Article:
Perhaps you’ve read Saving $100K by 30 Years Old… Is It Even Possible?

A lengthy read but worthy to know that it’s possible.

Image for illustrative purpose only.

But here are my thoughts:

In all honesty, one would probably save like this when he plans to get married. Bootstrap to save 50% of take-home income.

And most of that savings will be gone on the wedding expenses.

Question is, will you be bootstrapping in your marriage life? Responsibilities and new commitments will set in.

It’d be better to be more realistic with your income level and percentage to save and manage your expectations (ie. you don’t really need to spend $50k on your wedding, do you?)

It’s different if you’re earning $4k or more; you can afford a decent lifestyle while having more to save. Yes, “the world isn’t fair”.

As the Malay saying goes, “Ukur baju di badan sendiri” (Tailor your shirt to your own body.)

Image for illustrative purpose only.

The day you start working, I’d recommend that you:

You can still work towards a financial goal at 30 while still being realistic and enjoying life.

What is the best long term advice for newly-wed couple?

The following is my answer to a Quora question: “What is the best long term financial advice for a newly-wed couple?”

A lot of marriages flounder because of fights about money. Therefore, have a financial plan, make budgets and keep to them. Put money aside in a separate account for investment, and wealth creation. That money must not be grocery money. Make sure you have a good hospitalisation plan so that one illness does not bankrupt the family. Have a clear delineation between what belongs to the family, and each of you. Avoid going into debt for consumption expenses. Debt is only an option when it is calculated to increase the family net worth.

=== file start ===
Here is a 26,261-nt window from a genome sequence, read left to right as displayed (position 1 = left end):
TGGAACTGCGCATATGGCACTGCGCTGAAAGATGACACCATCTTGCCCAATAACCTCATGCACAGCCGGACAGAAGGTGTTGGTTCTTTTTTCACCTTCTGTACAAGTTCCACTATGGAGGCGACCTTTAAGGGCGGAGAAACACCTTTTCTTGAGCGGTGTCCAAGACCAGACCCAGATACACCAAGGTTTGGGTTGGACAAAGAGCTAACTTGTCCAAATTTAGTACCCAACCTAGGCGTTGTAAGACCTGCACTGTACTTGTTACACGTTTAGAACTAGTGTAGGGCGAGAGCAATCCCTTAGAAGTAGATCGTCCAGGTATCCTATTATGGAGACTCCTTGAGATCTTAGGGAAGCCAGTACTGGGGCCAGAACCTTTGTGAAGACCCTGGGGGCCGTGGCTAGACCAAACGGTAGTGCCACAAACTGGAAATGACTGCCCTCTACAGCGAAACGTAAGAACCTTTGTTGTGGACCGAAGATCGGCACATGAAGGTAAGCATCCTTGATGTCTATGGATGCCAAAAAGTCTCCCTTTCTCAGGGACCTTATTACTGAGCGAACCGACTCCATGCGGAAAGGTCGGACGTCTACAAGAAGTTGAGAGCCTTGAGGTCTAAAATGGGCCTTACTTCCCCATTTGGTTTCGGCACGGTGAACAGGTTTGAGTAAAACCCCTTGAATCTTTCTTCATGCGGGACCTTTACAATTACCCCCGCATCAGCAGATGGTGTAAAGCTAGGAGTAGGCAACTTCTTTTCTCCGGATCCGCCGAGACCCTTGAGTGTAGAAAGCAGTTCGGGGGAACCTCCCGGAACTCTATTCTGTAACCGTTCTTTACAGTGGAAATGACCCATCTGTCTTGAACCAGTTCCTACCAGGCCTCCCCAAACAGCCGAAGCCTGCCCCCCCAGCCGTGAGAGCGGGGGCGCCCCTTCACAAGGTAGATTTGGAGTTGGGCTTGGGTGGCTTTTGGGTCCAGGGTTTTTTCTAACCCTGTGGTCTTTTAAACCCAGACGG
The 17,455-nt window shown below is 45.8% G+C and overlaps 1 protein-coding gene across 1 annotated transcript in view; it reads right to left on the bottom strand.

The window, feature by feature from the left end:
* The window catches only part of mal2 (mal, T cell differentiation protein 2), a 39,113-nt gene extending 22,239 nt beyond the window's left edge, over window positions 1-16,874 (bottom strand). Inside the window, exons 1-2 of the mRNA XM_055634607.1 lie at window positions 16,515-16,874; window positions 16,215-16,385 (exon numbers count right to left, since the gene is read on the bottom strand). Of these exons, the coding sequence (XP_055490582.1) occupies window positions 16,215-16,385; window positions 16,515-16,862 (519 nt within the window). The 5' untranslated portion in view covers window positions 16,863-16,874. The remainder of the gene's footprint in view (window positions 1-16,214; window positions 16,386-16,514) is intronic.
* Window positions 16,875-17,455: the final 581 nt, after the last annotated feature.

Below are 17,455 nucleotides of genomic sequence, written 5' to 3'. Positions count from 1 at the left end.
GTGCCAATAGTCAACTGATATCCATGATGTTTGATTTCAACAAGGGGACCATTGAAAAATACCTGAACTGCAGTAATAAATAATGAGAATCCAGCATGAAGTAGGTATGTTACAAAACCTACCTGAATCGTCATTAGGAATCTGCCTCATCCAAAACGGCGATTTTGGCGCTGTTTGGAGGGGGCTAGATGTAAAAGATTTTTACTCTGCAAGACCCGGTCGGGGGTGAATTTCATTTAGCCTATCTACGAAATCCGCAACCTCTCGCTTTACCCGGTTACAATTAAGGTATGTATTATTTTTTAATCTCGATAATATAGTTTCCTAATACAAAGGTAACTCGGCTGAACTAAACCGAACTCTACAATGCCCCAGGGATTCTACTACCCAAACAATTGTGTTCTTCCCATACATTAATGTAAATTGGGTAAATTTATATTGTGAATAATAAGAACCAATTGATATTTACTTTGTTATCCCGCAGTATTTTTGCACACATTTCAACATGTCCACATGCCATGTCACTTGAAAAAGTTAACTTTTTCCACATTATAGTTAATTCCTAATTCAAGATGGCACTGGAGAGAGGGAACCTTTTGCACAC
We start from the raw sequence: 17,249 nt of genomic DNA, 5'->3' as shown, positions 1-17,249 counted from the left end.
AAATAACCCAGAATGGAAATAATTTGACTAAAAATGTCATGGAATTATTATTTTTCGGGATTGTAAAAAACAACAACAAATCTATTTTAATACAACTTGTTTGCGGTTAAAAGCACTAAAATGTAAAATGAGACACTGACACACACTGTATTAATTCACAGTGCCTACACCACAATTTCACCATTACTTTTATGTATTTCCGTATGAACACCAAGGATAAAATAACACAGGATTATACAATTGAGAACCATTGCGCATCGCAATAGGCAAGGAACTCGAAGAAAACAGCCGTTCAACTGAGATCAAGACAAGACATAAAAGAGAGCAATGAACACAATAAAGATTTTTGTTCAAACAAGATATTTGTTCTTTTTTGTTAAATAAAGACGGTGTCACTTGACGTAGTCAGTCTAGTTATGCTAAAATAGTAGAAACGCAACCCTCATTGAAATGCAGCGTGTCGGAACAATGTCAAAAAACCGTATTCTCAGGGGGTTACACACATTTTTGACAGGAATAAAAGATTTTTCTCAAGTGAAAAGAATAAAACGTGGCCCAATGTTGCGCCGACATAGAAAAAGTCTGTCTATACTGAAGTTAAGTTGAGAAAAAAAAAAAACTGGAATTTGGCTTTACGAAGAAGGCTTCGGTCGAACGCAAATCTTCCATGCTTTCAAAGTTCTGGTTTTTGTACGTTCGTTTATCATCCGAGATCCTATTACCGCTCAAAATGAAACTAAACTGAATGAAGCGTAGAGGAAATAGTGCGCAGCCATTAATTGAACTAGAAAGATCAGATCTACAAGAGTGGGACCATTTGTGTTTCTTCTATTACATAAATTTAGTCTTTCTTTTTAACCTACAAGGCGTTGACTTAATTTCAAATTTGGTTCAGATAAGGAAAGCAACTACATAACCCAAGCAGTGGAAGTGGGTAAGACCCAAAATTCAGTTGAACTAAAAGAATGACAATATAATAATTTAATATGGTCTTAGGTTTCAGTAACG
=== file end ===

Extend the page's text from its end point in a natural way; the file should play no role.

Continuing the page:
Terence Kenneth John Nunis

[Shared with permission from: https://terencenunisconsulting.blogspot.com/2020/05/quora-answer-what-is-best-long-term.html?m=1 ]


Image for illustrative purpose only.

A succinct piece of financial advice for newly-wed couples.

Essentially, it’s about:

  • Managing cashflow
  • Having a financial safety net
  • Planning ahead for future needs and aspirations

How do people shop for life insurance?

The following is my answer to a Quora question: “How do people shop for life insurance?”

Image for illustrative purpose only.

Depending on where you are, there should be web sites that allow you to compare between different policies of similar type and coverage. For policy portfolio, you need to shop around for a good financial services consultant, instead of the policies direct, because, unless you have some experience with finance, there is no way you can do a better job than a good consultant.

In general, most hospitalisation plans have standard coverage for basic claims across the industry. The fine lines are found in claim procedure, hospitalisation payout and in how quickly your claim is processed. Before you intend to make a claim, take a look at the schedule of waiting periods for various categories of claims.

For accident plans, you need to look at the area of coverage relative to where you are, and the depth of coverage. Does it have coverage for hospitalisation benefit, meaning a payout because you are off work? Does it cover separately for dismemberment and loss of limbs?